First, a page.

February 11, 2021
As the Super Bowl LV commercial chatter winds down, here’s an abbreviated take on this year’s themes from Associate Strategy Director Amanda Gibson.
Were you one of the 100 million people who watched the big game this year? Me too. And while I was personally more excited about eating snacks for dinner and hearing poet Amanda Gorman than watching the football, the fanfare of the evening was not lost on me for another reason: the Super Bowl ads.
Every year, marketers and advertisers pose the question, “Is a Super Bowl ad really worth it?” A valid question — this year, 30-second spots went for an estimated $5.5 million each. Some brands opted out for 2021, choosing to reallocate that budget toward doing good in their communities amid the COVID-19 pandemic.
But for the brands that chose to make the investment, it’s safe to assume that the marketers behind these ads asked themselves the same questions that we’ve all been asking ourselves: What are people looking for in a time of division, loss, and instability? Is everyone tired of hearing about the pandemic? Is it okay to make people laugh? Is it better to make them cry? Does everyone we show need to be wearing a mask? And perhaps most of all: What if we get it wrong?
Don’t worry. You probably won’t find Ologie recommending a Super Bowl spot for your brand. But we can look at these ads to gain valuable insights into what people want to see and hear at this moment.
So, if you spent the commercial breaks refreshing your buffalo chicken dip and your beverage of choice, we’ve got your back. Here are the key themes of the 2021 Super Bowl ads and how they can help you find the right message and tone for your marketing and communication efforts:
Theme 1 — Good, Pure Escapism:
Laughable moments that make you say, “What the heck was that?”
- See: Oatly, “Wow No Cow”; Bud Light, “Legends”; Doritos 3D, “Flat Matthew (Flat Stanley)”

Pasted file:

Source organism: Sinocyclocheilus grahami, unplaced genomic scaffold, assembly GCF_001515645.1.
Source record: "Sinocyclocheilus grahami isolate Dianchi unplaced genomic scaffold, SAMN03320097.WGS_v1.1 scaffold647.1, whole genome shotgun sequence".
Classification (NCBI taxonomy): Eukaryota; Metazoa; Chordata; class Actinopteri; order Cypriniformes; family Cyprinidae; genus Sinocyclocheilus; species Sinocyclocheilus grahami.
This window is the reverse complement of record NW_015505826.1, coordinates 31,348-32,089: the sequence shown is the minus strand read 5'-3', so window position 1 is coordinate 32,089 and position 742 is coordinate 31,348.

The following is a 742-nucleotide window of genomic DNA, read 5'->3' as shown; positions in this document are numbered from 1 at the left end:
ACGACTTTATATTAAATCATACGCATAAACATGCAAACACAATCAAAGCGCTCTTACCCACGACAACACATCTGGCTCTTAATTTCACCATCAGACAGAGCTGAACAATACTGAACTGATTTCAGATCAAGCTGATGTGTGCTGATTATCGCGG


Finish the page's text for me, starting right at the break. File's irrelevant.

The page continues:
- What it means: This was the go-to tone of many of the ads. A safe approach? Perhaps. But it’s a solid reminder that, in a time where many brands are struggling to get it “right,” sometimes the best thing you can do to break through the clutter is to just be wholly and authentically you.
Theme 2 — The American Spirit:
Celebrating resilience and calling for unity.
- See: Jeep, “The Middle”; Toyota, “Upstream”; Indeed, “The Rising”
- What it means: We’re living in a very divided country. These brands were looking to capture and elevate the resilience that marks the American spirit. They didn’t speak pointedly about the pandemic or the politics — rather, they shared stories of our people and the power we have when we stand together.
Theme 3 — The Sequels:
Modern takes on memorable cultural throwback moments.
- See: Cadillac, “Edgar Scissorhands”; UberEats, “Wayne’s World”
- What it means: Aren’t we all a little nostalgic for normalcy? Many of the year’s major cultural moments have centered on division, strife, and loss. They sparked important, but difficult, conversations. Looking back to pop culture of the past might feel weird, but it can bring moments of warmth, familiarity, and joy to our audiences.
Theme 4 — Pandemic Humor:
A humorous look at how the pandemic has affected our everyday lives.
- See: Bud Light, “Last Year’s Lemons”; Cheetos, “Wasn’t Me”
- What it means: This is a delicate line to walk. The key is not to make light of the loss that 2020 brought, but rather to capture the universal human truths (and often the humor) that come from our shared experiences.